After the game changing finale to season two, iZombie would return for is third season for a shorter, thirteen episode run that would see the series deliver the goods yet again, delivering its best season to date and one that would be truly unafraid to be unpredictable, throwing in myriad plot strands with confident abandon.
If anything, iZombie’s third season is this show’s equivalent of Veronica Mars‘ second year, in that it throws in so much in the way of plot that it frequently feels as if the series is going to go off the rails, a similar feeling one gets when they watch the second season of the teen noir for the first time.
If iZombie has any failing at this point, it’s that with the series being on a network and going out once a week, one episode at a time is almost not enough and yet, it’s refreshing that in this day and age that a compulsive, incredibly watchable serial, can be viewed in a manner that is scheduled in an old school way.
Even more better, the series never loses sight of its goal. Season three ups the ante in terms of pure plot considerably, but unlike other shows that try a similar manner of plotting, Thomas and Ruggiero-Wright and their team of writers have a brilliant command of their material.
By the time the finale rolls around, we have; the return of Mr Boss, Blaine’s father, Blaine’s amnesia, Major joining Filmore-Graves, an anti-zombie militia making life difficult for everyone, Ravi deciding to become a zombie, and zombies becoming public knowledge.
It’s a lot, and it’s never anything less than compulsive, as always.
In fact, the season throws in a legitimate game changing twist in the finale, yet again, and while the third season finale is not as action packed as the previous season, it does feel legit in being a game changer, as zombification becomes public knowledge with all the controversy that one would expect with it, a piece of plotting that looks as if the series is going to become incredibly relevant in these President Trump dominated times.
Like Veronica Mars before it, there is a pleasing sense that the iZombie has taken great command of its genre tropes, but isn’t afraid to go into more socially aware realms. Where the teen detective was the lead in her own film noir serial, in reality Veronica Mars was as much about class and social hierarchy. iZombie in comparison looks as it’s about to throw into the ring an exploration of equality, but will do so in a way that will recall the exploration of the lack of a middle class in Neptune, California.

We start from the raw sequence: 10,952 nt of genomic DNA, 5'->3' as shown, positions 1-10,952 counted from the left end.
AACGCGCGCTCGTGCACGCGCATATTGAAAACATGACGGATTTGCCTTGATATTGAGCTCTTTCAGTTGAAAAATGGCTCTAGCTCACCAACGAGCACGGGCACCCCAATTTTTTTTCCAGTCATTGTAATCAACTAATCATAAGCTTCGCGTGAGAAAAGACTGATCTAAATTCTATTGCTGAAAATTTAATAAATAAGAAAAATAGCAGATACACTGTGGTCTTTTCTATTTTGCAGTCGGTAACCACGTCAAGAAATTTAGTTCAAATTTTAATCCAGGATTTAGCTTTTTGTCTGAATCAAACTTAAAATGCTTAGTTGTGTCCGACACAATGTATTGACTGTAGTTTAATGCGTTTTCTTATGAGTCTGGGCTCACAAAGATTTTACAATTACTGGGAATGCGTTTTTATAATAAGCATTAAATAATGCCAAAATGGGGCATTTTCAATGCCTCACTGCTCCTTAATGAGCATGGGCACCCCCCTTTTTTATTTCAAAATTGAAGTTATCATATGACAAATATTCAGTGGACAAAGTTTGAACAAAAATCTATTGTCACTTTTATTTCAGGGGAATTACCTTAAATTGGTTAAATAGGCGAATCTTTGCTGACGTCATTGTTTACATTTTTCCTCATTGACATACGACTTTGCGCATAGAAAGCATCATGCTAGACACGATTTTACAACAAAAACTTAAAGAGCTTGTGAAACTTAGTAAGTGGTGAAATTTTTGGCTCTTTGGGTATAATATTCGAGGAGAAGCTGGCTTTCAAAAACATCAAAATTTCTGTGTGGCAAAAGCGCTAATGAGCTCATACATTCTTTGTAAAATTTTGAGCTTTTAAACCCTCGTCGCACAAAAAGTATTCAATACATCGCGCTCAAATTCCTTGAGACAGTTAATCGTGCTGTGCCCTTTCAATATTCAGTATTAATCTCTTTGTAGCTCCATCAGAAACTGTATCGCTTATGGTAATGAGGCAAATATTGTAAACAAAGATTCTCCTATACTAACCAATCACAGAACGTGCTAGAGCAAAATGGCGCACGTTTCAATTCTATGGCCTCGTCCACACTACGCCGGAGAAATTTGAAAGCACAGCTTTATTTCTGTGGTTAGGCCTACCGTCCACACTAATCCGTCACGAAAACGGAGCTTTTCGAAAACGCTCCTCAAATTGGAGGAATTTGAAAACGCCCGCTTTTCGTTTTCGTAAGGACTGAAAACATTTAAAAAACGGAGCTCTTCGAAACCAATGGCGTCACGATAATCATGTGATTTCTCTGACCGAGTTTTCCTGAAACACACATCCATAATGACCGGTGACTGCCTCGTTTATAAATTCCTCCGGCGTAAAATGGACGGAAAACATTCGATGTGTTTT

By the time we get to the superb finale, “Looking for Mr Goodbrain”, and Chase Graves (Jason Dohring, continuing the Veronica Mars links) is outlining the existence of zombies to the public, we get his message of hope and peace mixed in with non-zombies about to make their displeasure abundantly, and violently, clear.
It’s a brilliantly epic and yet subtle end to a season that becomes a wonderfully exhausting season of television. Instead of going all out as they did last year, Thomas, Ruggiero-Wright and John Enbom’s two-part teleplay ups the ante, but does so as subtly and beautifully as possible, and just when you’re catching your breath in its final moments, they go and make Ravi a zombie in its final moments.
At thirteen episodes, it’s clear that iZombie works even better when it’s as tightly constructed this way. Even better, it’s clearly benefitting from being on a network that has four of the biggest comic book series on television. It’s numbers are not high, but with great reviews and an adoring fan base, the series was renewed for a fourth season, officially making it Rob Thomas’ longest running series to date.
Like Crazy Ex-Girlfriend, similarly low in the ratings but acclaimed by critics and an adoring audience on social media, iZombie has benefitted massively by being on a network that has given it room to breathe, and flourishing on a network that has gained massive success with its other shows to the extent that it can take a chance on a quirky, brilliant outsider like this one.
It’s building up a brilliant body of episodes for the streaming generation and has managed the brilliant ability of getting better and better with each episode and each season. With its wonderful cast, great villains, wonderful mysteries and now incredibly relevant story arc, iZombie may very well be the best genre series currently airing on television.